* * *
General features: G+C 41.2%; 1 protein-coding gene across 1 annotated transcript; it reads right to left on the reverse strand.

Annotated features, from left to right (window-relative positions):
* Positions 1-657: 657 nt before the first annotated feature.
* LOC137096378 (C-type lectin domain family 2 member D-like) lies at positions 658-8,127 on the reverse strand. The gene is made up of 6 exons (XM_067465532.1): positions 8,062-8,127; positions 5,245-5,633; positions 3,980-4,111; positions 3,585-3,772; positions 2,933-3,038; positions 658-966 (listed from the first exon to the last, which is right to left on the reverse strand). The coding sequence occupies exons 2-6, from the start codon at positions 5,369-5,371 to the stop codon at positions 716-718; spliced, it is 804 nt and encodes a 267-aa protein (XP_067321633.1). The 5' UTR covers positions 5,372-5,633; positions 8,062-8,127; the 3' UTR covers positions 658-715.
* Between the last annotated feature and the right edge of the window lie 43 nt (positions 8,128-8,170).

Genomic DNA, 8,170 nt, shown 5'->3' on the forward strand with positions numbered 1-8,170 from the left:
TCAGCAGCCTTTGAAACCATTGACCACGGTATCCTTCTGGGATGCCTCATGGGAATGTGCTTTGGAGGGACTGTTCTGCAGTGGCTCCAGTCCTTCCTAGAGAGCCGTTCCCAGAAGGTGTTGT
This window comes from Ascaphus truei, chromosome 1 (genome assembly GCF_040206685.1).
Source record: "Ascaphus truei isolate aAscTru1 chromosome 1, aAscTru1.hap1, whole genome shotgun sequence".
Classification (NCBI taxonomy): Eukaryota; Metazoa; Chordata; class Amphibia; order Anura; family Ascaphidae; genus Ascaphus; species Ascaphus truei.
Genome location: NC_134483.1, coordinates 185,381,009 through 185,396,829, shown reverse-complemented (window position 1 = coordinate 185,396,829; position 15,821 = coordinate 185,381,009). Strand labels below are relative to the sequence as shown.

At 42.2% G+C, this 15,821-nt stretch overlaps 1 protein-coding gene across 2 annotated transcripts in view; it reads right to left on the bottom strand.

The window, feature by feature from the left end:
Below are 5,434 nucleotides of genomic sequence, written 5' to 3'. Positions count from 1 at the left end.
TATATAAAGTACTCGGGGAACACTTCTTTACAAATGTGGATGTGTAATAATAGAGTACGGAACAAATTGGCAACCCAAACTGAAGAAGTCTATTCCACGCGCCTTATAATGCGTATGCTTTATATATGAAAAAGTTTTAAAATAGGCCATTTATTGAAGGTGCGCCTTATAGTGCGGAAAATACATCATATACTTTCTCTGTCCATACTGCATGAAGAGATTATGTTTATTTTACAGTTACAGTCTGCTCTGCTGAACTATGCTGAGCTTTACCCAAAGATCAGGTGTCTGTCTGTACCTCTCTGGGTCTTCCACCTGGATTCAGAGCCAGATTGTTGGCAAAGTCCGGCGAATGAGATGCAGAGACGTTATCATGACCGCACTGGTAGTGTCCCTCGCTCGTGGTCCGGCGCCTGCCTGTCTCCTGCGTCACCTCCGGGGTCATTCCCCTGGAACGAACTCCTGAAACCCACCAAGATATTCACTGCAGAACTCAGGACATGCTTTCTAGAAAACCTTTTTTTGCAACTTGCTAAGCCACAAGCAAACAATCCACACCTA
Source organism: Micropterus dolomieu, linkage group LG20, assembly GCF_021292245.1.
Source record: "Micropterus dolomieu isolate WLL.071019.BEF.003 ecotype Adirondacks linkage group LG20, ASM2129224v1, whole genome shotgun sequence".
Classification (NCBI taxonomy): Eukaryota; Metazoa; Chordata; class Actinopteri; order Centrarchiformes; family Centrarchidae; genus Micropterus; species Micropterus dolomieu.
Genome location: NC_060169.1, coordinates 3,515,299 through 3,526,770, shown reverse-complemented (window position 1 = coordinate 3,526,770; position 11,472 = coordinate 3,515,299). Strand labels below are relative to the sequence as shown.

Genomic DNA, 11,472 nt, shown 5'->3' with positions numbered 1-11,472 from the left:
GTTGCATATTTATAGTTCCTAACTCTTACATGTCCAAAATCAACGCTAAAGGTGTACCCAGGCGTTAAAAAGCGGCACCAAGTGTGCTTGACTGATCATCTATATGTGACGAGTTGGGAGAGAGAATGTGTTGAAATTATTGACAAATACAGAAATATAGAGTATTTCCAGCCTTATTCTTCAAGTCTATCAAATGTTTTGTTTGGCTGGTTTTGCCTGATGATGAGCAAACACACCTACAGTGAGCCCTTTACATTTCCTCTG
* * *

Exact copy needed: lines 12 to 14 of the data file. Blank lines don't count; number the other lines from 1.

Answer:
At 42.2% G+C, this 15,821-nt stretch overlaps 1 protein-coding gene across 2 annotated transcripts in view; it reads right to left on the bottom strand.

The window, feature by feature from the left end:
Below are 5,434 nucleotides of genomic sequence, written 5' to 3'. Positions count from 1 at the left end.